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Wilhelm Naudé - Oudewagendrift

Demand swings back to peaches in face of nectarine oversupply

In the Over-Hex, close to Worcester - of all the Cape areas, described as the region climatically closest to California - almost forty different varieties of stonefruit are grown on a 215-year old Boland farm called Oudewagendrift.

The district used to be dominated by wine grapes and dairy. The Fries cows are still there but the wine vineyards have since 1990 made way for stonefruit.

"Over the last five or six years we do only stonefruit," says farm manager Wilhelm Naudé, explaining that they receive only 200mm to 250mm of rain per year, mostly in winter, and when other stone-growing areas are still in the grip of the last of the Cape's winter cold fronts, Oudewagendrift's early stonefruit has a head start of a week to ten days.
"We get better eating quality on the early stonefruit here than in some of the other regions."

Seventy percent of the stonefruit orchards are nectarines and peaches; the first flat peaches for Tesco will be planted this year.

The early stonefruit started on 5 October, initially mainly nectarines and peaches for UK retail. The first plums start by the middle of December.

"We finish on 20 March, it's a long season," he says. "We want to harvest as long as we can."

Peaches in high demand due to short supply
Naudé notes that they did more airfreight than usual due to delays at the harbour. In January they flew out plums, which they've never done before. They worry that transit times of 30 to 35 days will lose South Africa shelf space to Chile.

Most of the fruit have gone to Port Elizabeth and at a cost of R28,000 (1,370 euros) for a 20 pallet truck.

"The fruit pays for everything but you miss sales every day with shipping delays. There are now delays of 15 or 16 days and that's 15 or 16 days of sales gone - that's the problem."

Stable retail programmes form the mainstay of their stonefruit campaign. Most exports are handled by United Exports, with the exception of certain cultivars like the Green Red plum (marketed by RuBisCO) which they are going to plant.

"Everyone is screaming for peaches because nectarines this year are a bit oversupplied because nectarines are 40% up on last year. Two years ago they said in the next three years nectarines would go up by 3 million cartons. We see it now on the market."

Locally where Oudewagendrift markets its own Stonefruit, white-fleshed nectarines are very popular, picked as ripe as possible, and the name of Oudewagendrift has over two decades became synonomous with good quality nectarines.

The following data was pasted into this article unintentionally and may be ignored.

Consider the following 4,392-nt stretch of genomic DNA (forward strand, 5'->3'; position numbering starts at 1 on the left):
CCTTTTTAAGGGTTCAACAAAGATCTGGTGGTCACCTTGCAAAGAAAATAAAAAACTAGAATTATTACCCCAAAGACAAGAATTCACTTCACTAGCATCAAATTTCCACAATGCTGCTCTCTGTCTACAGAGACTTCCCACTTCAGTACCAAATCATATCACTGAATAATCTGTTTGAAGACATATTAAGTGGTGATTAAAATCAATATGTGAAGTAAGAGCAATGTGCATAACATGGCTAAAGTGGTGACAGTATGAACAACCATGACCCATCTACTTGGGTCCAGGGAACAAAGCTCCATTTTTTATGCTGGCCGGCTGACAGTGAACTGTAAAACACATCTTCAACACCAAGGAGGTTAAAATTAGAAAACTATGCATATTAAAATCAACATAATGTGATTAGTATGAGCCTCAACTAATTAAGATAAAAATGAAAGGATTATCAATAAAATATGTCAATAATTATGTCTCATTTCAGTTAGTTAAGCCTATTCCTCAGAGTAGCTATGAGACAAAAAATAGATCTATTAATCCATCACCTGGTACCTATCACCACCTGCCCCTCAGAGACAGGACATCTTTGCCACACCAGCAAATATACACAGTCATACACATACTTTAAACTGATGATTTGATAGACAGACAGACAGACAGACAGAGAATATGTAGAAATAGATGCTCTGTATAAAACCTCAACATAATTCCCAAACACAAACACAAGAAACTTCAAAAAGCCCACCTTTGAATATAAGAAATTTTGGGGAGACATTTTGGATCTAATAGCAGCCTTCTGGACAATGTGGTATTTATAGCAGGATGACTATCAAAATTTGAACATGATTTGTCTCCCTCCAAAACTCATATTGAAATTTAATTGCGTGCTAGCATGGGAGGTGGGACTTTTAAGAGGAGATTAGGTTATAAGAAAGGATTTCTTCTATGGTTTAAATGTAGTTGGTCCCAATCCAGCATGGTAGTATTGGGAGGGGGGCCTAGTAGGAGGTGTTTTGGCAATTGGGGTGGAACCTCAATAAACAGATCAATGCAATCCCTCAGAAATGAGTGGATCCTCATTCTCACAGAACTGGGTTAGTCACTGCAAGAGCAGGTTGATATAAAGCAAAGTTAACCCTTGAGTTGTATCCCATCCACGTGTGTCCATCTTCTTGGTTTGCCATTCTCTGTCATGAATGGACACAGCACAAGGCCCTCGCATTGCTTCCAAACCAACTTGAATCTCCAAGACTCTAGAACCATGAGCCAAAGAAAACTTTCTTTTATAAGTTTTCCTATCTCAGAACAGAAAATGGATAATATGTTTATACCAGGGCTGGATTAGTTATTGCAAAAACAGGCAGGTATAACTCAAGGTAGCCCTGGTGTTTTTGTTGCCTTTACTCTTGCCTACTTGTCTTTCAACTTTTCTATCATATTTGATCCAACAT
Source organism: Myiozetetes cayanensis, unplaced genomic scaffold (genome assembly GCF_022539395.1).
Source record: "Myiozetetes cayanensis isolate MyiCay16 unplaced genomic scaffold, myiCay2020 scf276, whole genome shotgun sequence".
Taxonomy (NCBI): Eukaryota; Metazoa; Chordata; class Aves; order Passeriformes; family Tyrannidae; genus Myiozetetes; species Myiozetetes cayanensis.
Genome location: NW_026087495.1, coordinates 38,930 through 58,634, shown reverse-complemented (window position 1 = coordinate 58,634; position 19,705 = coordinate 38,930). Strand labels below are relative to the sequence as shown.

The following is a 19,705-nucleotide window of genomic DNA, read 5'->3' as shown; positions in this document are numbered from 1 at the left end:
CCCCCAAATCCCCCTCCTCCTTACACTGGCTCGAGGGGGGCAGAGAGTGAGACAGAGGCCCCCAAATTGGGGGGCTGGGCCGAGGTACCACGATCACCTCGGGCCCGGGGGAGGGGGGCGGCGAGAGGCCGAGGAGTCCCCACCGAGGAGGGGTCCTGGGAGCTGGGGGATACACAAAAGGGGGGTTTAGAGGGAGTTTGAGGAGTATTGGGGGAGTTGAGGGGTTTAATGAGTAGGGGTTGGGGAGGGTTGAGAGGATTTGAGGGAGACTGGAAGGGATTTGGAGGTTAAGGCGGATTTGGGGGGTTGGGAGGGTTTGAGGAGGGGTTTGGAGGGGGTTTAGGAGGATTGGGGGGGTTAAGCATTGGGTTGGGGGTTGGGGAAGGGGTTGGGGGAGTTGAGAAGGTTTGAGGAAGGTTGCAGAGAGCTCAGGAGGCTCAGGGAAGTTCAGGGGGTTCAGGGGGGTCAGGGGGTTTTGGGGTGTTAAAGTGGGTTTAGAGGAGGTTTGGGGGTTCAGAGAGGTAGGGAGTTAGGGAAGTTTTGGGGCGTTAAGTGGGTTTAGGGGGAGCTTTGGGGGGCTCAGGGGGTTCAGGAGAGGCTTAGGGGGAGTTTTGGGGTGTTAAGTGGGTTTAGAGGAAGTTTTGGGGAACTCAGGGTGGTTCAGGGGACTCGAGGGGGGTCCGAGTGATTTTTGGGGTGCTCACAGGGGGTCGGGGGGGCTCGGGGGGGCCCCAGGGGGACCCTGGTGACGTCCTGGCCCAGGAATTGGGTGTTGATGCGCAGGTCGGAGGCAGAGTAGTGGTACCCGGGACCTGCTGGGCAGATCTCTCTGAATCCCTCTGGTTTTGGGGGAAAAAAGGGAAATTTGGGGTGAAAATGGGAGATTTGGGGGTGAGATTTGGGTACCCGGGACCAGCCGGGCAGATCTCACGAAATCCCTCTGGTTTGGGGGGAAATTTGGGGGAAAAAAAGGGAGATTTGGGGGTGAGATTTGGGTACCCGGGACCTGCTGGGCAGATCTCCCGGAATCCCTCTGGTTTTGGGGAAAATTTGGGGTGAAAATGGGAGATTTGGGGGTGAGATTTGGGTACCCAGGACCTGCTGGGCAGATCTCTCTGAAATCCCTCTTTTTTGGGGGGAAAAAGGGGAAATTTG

He expects South African consumers – especially parents packing school lunches – will develop a taste for plat peaches.

Niche plum varieties a necessity
"Stonefruit varieties have changed a lot for the better in terms of shelf life and eating quality. There are a lot of new plum varieties," he says. "We do what we can to plant better varieties."

The tempo of stonefruit is also very fast, he remarks. Every action must be on time, and they have to remain au courant with new techniques such as trellising which has to do properly to avoid sunburn or colouration problems.

Stonefruit is highly labour-intensive: during harvesting a plum orchard is picked twice to four times.

Since they've started covering orchards with nets, packouts have improved by 30%, a game-changer to their nectarine marketing.

Nothing is established without being trialled on the farm first. Forty hectares of the farm Is rented to Dutoits to grow cherries.

Flavor King, the pluot (50% apricot, 50% plum), was first planted on their farm. Marks & Spencer takes 80, 90% of their Flavor King.

"It's a very good plum especially for UK supermarkets," he says. "The Green Red is now very popular, a very good variety. By next year we'll have 4ha of Green Red under nets."

He continues: "You must have some of the niche varieties because everybody planted the open varieties. And that's the problem with nectarines now: everybody planted nectarines."

Decades of compost applications pay off
The dairy component supplies them with manure for compost, which they apply to the orchards at a rate of 40 cubic metres during winter, covered with chips.

Right: bee hive in a plum orchard

"It has helped a lot: we've reduced irrigation by 25% to 30%. The nets also help to keep soil moist. With all that compost we use very little fertilizer. It's a big advantage and we've been doing that for more than 20 years."

Advancements in technology and genetics have enabled them to do an even better job of growing stonefruit.

Production will move towards even higher yields per hectare, he expects, continuing the trend of early season stonefruit yields bumped up from 15 or 18 tonnes to 25 tonnes per hectare, while crops as heavy as 50 tonnes per hectare can these days be expected from some of the new late-season varieties.

For more information:
Wilhelm Naudé
Oudewagendrift Boerdery
Tel: +27 82 898 1446